1. Is the amount of land a country pledged to restore related to their past record of restoring forested landscapes and implementing sustainable development?
  2. For the small group of countries that have publicly reported their progress on commitments, is the amount of restoration they completed predictable by their development level or other risk factors, like deforestation?
  3. Which countries will likely face the greatest challenges to meet their commitments and maintain restored land into the future?

We then set to gathering published information on country commitments and progress, and recent national rates of forest loss, agricultural expansion, and forest recovery.

Fagan_NaturalRegeneration

Recent natural regeneration in northeastern Costa Rica of varying ages. Photo credit: Matthew Fagan.

All of these programs seek to reforest landscapes in ways that benefit both nature and people, including options like natural regeneration (letting natural forests recover and expand), silviculture (interventions to restore standing forests, like preventing forest fires and promoting recovery from selective logging), tree plantations (often tree monocultures to produce timber and pulp on degraded lands), and agroforestry (planting trees on and around farmland to shade crops or protect streams and fields). These options are not all equal in their benefits for biodiversity, carbon, and society, but a diverse menu of options allows countries to consider committing to at least some form of restoration over large areas.

Fagan_VochysiaPlantation2

A tree plantation in northeastern Costa Rica funded by the national payments for environmental services program. It is a monoculture of a single native species, Vochysia guatemalensis, grown for timber. Photo credit: Matthew Fagan.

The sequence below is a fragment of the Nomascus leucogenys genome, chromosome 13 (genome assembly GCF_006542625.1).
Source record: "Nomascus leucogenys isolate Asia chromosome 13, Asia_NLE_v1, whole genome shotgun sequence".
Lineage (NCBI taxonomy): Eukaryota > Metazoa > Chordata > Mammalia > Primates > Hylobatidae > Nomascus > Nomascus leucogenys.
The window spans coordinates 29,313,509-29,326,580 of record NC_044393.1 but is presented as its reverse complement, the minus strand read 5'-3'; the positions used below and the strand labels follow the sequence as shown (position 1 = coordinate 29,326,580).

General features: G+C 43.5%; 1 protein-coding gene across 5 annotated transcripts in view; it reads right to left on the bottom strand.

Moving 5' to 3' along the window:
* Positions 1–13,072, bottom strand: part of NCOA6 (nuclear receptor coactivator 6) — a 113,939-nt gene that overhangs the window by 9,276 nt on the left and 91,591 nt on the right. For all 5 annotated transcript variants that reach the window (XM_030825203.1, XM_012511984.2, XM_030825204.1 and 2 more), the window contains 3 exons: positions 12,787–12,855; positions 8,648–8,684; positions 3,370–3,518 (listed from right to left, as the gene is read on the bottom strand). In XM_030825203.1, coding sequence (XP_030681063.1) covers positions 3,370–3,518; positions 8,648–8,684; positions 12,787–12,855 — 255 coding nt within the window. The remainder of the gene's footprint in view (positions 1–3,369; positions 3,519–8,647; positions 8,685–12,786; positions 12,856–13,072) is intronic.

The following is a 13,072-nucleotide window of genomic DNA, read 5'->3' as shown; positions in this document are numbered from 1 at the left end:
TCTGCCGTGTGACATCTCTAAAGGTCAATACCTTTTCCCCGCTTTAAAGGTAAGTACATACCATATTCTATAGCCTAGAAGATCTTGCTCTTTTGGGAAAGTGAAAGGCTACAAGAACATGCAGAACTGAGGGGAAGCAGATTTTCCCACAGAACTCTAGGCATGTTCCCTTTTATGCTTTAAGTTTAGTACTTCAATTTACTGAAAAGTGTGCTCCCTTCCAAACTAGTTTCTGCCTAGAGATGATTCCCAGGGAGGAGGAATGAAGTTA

In a nutshell, what we found was both discouraging and encouraging.

First, after adjusting for the size of a country and how much restoration they had done previously, we found that less-developed countries committed more land for restoration. This might be for positive reasons; for example, they may be taking proactive action against the greater risk they face from climate change. Or it might be because they underestimated how challenging it would be to achieve a large pledge.

Fagan_Silvopasture

Silvopastoral restoration, a type of agroforestry, in northeastern Costa Rica. The understory is a cattle pasture, while the overstory is plantation of a native tree species, Dipteryx panamensis. Photo credit: Matthew Fagan.

Second, for twelve early-reporting countries, restoration progress was predictable based on a risk index. Countries with higher risk (risk factors included deforestation rates and progress on sustainable development goals, among others) had less restoration progress.

Third, countries made massive individual commitments that will be hard to achieve without wholesale transformation of their food systems. One third of countries committed >10% of their land area (with a maximum of 81%, in Rwanda). A quarter either committed more area than they had in agriculture, or committed more area than they had in forest. And one quarter of countries had more forest loss and agricultural conversion in 2000–2015 than their restoration commitment for 2015–2030.

Fagan_ShadeCoffee

Coffee plantation under tree cover, a type of agroforestry, in central Costa Rica. The understory is a monoculture of coffee shrubs, while the overstory is scattered planted trees. The partial cover helps the shade-loving coffee plants stay healthy, but many coffee farmers are moving away from this traditional farming approach. Photo credit: Matthew Fagan.

As noted in our paper, “If voluntary commitments like the Bonn Challenge fail to precipitate meaningful restoration across large areas, the UN’s vision of a sustainable future will become less attainable.” But what this study found is not countries that have failed on their restoration pledges. We are still in the first days of the UN Decade of Ecosystem Restoration. What we have identified is countries that will need help to restore their lands.

We believe it is time for the international community to step up and aid all countries in achieving their restoration goals. To quote Thoreau, “If you have built castles in the air, your work need not be lost; that is where they should be. Now put the foundations under them.”

Fagan_Rainbow